In an another study, Mock’s et al. [23] demonstrated that soluble ST2 levels were higher in SLE patients with active disease, including renal and non-renal manifestations compared with those of lesser disease activity and normal controls. They suggested that soluble ST2 may be a potential surrogate marker for disease activity in SLE patients. Increasing evidence has shown that IL-33 and its receptor ST2 contribute to renal fibrosis, which is the end stage of lupus nephritis [18]. In an animal study, Li et al. [22] reported that anti IL-33 antibodies treatment provided therapeutic and survival benefit for lupus prone mice. They reported the therapeutic effect of IL-33 blockade might be due to systemic blunting of auto-immunity and pro inflammatory responses as reflected by reduced levels of auto antibodies, C3, and pro inflammatory cytokines in kidney deposits and serum as well as renal immune complex deposition. In our study, we detected significant correlation between IL-33 levels and serum creatinine in SLE patients. Although the role of IL-33 in the development of SLE still to be declared, this provide indirect evidence for its role in lupus nephritis. Rheumatoid arthritis (RA) is an another autoimmune disease closely related to SLE. Pei et al. [14] reported that the levels of IL-33 and ST2 in sera and synovial fluid samples are significantly increased in RA patients, particularly those with active disease, compared with healthy controls, osteoarthritis and psoriatic arthritis patients.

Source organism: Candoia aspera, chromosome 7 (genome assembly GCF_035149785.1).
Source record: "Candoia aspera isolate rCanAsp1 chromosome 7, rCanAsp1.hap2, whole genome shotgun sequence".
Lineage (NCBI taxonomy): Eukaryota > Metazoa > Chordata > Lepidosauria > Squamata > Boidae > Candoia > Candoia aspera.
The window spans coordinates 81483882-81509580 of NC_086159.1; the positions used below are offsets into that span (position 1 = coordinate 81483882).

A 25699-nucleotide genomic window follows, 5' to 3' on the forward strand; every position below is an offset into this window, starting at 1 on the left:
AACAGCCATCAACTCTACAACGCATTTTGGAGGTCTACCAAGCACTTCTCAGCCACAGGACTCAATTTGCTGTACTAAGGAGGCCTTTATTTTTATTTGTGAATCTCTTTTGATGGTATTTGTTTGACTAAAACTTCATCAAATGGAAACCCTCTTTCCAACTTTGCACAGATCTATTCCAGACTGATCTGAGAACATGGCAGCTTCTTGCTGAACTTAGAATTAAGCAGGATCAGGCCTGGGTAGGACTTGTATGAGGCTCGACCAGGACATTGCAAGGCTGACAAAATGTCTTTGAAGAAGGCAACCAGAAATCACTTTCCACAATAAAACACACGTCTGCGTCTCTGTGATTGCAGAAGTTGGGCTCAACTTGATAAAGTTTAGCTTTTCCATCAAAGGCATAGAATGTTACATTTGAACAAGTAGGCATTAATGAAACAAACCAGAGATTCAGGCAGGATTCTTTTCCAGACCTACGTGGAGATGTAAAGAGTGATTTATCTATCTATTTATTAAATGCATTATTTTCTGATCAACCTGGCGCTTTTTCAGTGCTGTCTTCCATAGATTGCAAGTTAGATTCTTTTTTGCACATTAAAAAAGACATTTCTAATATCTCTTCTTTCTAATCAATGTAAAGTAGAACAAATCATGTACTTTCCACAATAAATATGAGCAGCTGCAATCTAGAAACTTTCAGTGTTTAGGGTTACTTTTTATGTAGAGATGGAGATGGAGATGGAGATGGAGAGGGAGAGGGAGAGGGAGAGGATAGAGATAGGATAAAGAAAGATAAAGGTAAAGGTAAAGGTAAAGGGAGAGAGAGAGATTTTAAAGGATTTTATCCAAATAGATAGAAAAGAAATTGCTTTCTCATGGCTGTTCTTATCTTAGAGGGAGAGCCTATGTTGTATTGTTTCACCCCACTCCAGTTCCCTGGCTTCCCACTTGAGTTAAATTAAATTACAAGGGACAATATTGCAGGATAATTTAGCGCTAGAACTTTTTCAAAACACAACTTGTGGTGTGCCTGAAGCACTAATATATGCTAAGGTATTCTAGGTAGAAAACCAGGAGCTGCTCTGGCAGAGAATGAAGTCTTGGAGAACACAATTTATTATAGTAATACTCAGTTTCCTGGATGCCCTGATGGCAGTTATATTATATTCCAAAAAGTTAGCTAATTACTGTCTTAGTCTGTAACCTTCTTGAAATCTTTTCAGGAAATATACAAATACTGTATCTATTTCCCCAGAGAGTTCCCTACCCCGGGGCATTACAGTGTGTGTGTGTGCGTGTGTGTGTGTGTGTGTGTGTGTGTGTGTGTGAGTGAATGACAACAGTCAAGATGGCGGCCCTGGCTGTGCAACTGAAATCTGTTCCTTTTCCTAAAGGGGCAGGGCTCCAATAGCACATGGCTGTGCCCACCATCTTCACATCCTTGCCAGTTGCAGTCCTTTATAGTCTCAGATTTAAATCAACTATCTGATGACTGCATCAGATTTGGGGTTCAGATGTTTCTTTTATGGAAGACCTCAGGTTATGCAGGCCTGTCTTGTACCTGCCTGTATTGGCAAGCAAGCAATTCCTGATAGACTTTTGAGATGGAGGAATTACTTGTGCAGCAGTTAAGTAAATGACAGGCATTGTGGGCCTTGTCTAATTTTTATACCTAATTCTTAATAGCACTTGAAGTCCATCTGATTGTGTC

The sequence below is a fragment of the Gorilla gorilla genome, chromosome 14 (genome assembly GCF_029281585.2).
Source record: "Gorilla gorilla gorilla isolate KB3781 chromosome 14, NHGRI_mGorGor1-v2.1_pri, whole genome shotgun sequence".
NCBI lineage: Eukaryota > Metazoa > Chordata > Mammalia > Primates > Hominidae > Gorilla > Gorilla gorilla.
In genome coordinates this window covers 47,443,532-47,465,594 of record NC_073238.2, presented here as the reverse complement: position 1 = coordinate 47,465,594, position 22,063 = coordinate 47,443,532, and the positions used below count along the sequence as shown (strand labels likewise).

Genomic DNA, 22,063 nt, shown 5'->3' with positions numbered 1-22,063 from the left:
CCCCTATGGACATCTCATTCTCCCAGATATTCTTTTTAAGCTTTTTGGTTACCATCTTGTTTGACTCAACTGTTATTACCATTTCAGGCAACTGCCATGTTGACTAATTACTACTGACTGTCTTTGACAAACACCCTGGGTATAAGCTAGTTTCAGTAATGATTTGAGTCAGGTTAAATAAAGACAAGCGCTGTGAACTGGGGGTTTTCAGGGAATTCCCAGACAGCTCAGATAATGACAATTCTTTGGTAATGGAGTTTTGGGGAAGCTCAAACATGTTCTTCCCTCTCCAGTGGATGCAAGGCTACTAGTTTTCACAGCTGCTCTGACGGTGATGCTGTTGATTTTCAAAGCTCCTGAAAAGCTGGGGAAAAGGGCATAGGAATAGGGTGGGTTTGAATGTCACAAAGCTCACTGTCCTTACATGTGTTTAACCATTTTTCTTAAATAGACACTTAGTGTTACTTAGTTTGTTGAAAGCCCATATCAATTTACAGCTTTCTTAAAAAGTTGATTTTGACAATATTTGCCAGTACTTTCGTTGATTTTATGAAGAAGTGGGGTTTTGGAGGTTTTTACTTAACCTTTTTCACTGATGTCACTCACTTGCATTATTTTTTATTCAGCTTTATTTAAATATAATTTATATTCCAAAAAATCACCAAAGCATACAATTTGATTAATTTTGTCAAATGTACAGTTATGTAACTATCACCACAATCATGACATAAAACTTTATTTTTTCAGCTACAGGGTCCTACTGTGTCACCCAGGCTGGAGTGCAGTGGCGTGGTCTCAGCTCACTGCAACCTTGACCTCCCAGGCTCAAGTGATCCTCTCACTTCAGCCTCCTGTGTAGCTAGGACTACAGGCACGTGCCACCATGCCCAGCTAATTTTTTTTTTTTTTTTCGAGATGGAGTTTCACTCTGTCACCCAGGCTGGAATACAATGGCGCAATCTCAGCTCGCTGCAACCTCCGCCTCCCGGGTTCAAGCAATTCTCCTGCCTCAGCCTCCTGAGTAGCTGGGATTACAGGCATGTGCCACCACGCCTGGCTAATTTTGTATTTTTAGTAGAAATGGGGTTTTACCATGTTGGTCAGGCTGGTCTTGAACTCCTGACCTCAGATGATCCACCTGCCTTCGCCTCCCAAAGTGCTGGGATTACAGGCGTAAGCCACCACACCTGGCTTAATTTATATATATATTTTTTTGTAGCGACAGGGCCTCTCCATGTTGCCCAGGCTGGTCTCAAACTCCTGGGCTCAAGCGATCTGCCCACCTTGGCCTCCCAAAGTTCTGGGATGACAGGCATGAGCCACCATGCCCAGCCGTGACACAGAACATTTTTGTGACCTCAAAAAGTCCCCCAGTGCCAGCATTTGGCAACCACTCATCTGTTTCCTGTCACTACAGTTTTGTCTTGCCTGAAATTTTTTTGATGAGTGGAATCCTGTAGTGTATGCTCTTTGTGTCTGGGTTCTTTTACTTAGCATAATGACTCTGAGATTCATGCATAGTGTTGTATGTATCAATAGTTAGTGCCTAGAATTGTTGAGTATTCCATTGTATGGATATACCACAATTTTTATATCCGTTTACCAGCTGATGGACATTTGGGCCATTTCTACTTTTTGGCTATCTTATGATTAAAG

Furthermore, higher levels of IL-33 are observed in synovial fluid than serum samples of the same RA patients. These findings could explain that arthritis was the most frequent clinical finding in the present study; it affected about 87.5% of patients.

Conclusion

The serum IL-33 level was significantly higher in SLE patients than control group and its level was significantly related to disease activity. IL-33 may play a role in the inflammatory phase of SLE and may have a role in local inflammation of tissues as arthritis and lupus nephritis.